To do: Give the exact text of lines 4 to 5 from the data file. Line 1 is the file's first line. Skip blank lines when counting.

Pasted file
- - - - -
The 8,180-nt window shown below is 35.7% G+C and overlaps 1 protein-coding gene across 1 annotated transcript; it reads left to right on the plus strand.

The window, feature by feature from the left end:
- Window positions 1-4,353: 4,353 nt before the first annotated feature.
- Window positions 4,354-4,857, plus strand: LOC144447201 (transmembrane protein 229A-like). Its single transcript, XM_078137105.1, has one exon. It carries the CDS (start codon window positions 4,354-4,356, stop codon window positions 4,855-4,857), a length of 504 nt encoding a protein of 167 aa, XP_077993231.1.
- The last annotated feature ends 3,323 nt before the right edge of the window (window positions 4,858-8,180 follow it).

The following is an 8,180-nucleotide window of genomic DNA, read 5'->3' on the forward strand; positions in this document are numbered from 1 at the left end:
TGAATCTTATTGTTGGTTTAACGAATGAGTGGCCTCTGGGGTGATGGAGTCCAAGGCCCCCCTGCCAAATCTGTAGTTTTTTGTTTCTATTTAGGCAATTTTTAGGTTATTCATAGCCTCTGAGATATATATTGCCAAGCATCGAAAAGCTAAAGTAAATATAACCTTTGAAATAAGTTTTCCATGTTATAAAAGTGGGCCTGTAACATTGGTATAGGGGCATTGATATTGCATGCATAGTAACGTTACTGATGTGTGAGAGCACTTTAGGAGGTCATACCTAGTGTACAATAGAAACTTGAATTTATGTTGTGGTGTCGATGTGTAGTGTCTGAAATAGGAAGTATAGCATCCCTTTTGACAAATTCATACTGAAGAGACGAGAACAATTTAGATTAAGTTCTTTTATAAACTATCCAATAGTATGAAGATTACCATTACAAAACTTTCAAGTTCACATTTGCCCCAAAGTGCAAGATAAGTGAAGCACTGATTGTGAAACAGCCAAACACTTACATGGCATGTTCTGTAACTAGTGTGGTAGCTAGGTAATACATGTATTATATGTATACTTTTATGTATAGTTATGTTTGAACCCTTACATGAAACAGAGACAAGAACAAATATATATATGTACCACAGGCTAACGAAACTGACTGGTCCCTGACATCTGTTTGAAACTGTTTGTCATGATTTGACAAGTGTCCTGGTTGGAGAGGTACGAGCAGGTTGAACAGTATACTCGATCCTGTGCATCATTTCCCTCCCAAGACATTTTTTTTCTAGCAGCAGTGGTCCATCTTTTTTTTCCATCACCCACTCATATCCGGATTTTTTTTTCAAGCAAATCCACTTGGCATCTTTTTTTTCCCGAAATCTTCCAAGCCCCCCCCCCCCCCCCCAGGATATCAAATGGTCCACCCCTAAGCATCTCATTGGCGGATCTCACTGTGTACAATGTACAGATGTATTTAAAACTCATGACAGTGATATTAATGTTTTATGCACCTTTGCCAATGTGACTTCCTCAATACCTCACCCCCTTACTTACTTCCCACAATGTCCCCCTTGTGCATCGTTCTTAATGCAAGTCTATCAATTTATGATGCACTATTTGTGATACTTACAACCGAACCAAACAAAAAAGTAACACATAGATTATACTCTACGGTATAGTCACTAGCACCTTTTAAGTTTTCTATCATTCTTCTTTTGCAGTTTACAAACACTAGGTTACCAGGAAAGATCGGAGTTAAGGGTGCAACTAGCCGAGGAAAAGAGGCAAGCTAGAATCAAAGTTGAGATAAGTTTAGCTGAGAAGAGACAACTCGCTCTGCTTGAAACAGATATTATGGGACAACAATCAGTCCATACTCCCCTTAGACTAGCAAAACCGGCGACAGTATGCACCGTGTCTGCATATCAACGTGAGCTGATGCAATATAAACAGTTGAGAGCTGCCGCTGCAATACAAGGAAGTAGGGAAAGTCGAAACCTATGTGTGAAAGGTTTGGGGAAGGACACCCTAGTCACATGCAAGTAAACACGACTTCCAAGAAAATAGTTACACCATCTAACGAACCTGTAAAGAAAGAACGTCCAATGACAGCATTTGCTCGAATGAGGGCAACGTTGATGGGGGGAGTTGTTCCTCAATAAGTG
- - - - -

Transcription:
- Window positions 4,354-4,857, plus strand: LOC144447201 (transmembrane protein 229A-like). Its single transcript, XM_078137105.1, has one exon. It carries the CDS (start codon window positions 4,354-4,356, stop codon window positions 4,855-4,857), a length of 504 nt encoding a protein of 167 aa, XP_077993231.1.
- The last annotated feature ends 3,323 nt before the right edge of the window (window positions 4,858-8,180 follow it).